Will Disney leverage its growing strength in streaming to launch an ad-subsidized model?

The following is a guest post from Tal Chalozin, CTO and co-founder of Innovid. Opinions are the author’s own.

With Disney forecasting 230 million to 260 million subscribers to its titular streaming platform by 2024, it’s rapidly making its presence known in the competitive landscape. Disney+’s success begs the question whether there is value in Disney focusing efforts on the discounted streaming bundle of Disney+, Hulu and ESPN+ for $14.99 versus its individual service. They’re primed to reach consumers on their own, and we believe Disney will eventually go the route of an ad-supported tier. Here’s why.

Retention is easier with low or no cost

In 2020, streamers had a gold rush to get subscribers, so they gave it away for free or in bundled deals. But this year, people will begin to question whether they really need every service they’re subscribed to, including Disney+. Right now, Disney+ is relying on beloved original content to drive subscriptions. But once that novelty wears off, Disney will have to work harder to retain viewers. The platform is about $7 per month on its own, but when compounded with the costs of other streamers, it quickly adds up for consumers. With an ad-supported model, streamers will be less likely to put Disney+ on the chopping block when reviewing their CTV platform spend. SpotX found that four out of five streamers watch ad-supported programming. Retaining audiences is always easier if it’s costing them very little or nothing to keep a service.

Reach more audiences

There’s also the potential to reach more people if the service doesn’t add money to monthly bills. That same SpotX study found that 80% of consumers don’t plan to increase their spending on CTV subscriptions soon. This means growth will largely plateau for streaming services that don’t offer an ad-supported tier. Disney is perfectly positioned for this opportunity. To reach the massive subscriber numbers forecasted, Disney must move beyond the early adopters to the majority, or even the laggards, which means removing barriers to entry. Its global expansion and high subscriber numbers means suggests an ad-supported business could create a valid offering, especially in reaching budget-minded households.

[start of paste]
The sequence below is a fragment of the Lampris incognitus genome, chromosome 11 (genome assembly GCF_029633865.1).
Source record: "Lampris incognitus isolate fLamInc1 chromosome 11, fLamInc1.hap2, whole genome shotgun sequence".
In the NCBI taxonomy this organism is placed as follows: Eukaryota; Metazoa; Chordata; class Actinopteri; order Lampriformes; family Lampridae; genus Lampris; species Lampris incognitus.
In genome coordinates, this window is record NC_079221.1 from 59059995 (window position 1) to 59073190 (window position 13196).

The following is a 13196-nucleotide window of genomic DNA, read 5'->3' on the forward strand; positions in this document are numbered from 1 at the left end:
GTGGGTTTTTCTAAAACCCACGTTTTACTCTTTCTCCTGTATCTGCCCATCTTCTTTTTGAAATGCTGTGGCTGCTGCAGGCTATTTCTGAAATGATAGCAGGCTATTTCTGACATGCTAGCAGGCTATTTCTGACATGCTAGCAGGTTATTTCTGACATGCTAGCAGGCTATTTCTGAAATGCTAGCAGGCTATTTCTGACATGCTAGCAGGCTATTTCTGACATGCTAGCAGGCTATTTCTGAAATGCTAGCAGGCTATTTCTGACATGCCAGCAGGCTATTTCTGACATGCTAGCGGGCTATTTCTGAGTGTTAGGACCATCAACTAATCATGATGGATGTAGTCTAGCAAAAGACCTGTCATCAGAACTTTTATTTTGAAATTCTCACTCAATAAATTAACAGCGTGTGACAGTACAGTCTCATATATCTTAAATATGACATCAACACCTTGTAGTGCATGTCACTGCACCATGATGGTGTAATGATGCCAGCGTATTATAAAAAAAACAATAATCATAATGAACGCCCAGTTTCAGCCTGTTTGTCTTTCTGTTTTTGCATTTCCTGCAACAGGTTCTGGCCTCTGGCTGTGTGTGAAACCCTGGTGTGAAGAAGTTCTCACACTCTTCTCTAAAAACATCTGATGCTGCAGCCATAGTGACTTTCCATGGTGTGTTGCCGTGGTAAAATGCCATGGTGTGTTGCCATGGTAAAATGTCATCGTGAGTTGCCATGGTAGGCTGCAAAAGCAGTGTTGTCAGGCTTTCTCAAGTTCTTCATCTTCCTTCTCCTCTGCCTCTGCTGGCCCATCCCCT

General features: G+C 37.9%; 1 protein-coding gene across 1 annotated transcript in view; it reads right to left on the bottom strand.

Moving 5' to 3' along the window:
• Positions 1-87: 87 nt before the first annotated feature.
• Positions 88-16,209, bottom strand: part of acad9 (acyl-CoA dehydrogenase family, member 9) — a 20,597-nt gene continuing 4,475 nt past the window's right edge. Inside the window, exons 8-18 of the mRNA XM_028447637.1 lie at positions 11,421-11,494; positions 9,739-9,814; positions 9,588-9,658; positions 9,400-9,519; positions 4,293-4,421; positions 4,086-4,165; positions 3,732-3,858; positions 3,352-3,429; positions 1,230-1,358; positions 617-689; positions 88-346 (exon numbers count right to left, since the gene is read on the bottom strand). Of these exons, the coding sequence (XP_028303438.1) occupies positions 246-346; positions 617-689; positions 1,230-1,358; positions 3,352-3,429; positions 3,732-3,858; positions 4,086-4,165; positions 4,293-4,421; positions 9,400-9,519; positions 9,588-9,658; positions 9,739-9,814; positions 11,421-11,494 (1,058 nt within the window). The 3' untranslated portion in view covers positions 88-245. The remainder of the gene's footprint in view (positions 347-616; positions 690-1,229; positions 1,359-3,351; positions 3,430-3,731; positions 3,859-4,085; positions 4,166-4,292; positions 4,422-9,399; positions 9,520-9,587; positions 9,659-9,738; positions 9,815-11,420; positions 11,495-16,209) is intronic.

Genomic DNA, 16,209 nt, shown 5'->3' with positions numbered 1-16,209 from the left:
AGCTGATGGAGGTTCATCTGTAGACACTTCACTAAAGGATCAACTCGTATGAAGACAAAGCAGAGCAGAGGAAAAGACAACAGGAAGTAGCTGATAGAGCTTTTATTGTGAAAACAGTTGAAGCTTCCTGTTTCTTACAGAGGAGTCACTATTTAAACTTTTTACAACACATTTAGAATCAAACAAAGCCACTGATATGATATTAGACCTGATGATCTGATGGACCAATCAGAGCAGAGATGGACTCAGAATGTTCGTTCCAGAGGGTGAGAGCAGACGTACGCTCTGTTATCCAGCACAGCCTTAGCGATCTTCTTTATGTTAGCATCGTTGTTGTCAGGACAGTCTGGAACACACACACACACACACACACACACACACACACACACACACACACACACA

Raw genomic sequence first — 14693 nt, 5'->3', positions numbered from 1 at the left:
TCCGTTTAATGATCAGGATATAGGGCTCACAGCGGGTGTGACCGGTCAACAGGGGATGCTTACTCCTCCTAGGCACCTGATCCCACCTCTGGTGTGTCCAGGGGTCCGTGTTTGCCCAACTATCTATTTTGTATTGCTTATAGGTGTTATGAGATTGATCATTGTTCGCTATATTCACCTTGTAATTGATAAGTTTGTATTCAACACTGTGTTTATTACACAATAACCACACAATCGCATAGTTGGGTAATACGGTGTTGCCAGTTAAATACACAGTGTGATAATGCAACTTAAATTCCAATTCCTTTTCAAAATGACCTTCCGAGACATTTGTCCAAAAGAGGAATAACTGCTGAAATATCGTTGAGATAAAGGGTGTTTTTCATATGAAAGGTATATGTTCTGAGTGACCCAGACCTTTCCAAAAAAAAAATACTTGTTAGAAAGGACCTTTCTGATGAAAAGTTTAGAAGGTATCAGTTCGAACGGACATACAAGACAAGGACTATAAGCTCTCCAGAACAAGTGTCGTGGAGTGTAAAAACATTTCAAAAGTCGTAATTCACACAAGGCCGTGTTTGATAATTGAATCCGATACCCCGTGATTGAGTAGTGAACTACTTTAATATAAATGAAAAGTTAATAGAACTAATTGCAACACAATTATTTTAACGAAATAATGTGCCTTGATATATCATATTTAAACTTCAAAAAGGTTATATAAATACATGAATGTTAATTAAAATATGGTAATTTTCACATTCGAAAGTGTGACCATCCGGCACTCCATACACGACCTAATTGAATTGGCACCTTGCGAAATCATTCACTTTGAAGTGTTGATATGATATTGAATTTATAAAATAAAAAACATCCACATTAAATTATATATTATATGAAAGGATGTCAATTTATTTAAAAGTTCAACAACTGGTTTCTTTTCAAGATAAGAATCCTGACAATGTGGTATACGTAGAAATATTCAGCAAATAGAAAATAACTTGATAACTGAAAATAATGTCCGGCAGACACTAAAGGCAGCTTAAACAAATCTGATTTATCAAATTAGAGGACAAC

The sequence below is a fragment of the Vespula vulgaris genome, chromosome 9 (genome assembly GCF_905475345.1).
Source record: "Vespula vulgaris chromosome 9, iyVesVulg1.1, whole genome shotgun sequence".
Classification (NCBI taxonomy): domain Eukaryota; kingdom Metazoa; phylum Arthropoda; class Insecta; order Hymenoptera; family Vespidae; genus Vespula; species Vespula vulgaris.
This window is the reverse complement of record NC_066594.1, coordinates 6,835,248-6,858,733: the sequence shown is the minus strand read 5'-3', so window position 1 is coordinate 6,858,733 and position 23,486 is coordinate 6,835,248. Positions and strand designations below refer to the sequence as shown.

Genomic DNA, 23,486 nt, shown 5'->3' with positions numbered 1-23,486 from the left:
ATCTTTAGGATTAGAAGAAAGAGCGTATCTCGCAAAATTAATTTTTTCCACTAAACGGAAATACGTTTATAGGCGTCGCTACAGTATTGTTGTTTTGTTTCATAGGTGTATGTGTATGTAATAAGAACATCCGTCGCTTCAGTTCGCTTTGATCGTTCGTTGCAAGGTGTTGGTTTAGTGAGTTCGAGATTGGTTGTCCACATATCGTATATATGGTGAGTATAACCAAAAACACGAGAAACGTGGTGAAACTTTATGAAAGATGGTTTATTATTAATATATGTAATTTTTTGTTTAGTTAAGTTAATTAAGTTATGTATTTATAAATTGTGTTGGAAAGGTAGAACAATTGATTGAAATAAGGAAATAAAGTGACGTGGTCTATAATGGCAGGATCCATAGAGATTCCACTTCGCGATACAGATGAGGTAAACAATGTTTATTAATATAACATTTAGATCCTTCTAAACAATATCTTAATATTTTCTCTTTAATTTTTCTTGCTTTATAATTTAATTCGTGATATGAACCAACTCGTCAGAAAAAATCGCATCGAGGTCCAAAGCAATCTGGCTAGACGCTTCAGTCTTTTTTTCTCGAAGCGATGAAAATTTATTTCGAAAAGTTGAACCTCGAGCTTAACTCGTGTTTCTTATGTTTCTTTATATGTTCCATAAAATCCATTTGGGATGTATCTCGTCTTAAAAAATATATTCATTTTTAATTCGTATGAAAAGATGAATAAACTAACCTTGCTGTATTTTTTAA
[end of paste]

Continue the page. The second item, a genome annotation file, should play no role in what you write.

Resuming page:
Brands would be eager to advertise on Disney+

Similar to Peacock, Disney had the advantage of being an established brand with a strong content library and recognition. This positioned them for success from the outset. By the transitive property, advertisers may be similarly interested in an ad-supported tier of Disney+.

We’ve seen the great success that Hulu achieved in terms of US consumer adoption but also becoming a household name in the ad community. Now a majority owner of Hulu, Disney+ can use that as a launching pad, leveraging learnings and massive ad tech chops to sign large advertisers and expand the play of ad-supported content.

Because of consumers’ shift to CTV in recent years, advertisers are already invested heavily on the channel. From January 2020 to the end of November, Innovid saw a 58% year-over-year lift in CTV ad impression growth. November alone saw a 87% increase. For advertisers, the strategy of buying primetime television hasn’t changed: They still want to associate the brand with premium content and reach big audiences. The tactics, however, have changed. Advertisers will now purchase CTV inventory to achieve those goals, and Disney+ is prime inventory that meets those requirements.

Now is the time to pivot to ad-supported. Platforms like Hulu are gaining share of total video ad dollars as eyeballs focus on CTV to ride out the winter and COVID-19 pandemic. Disney would be wise to consider a pivot to ad-supported this year to continue its momentum in the streaming space.

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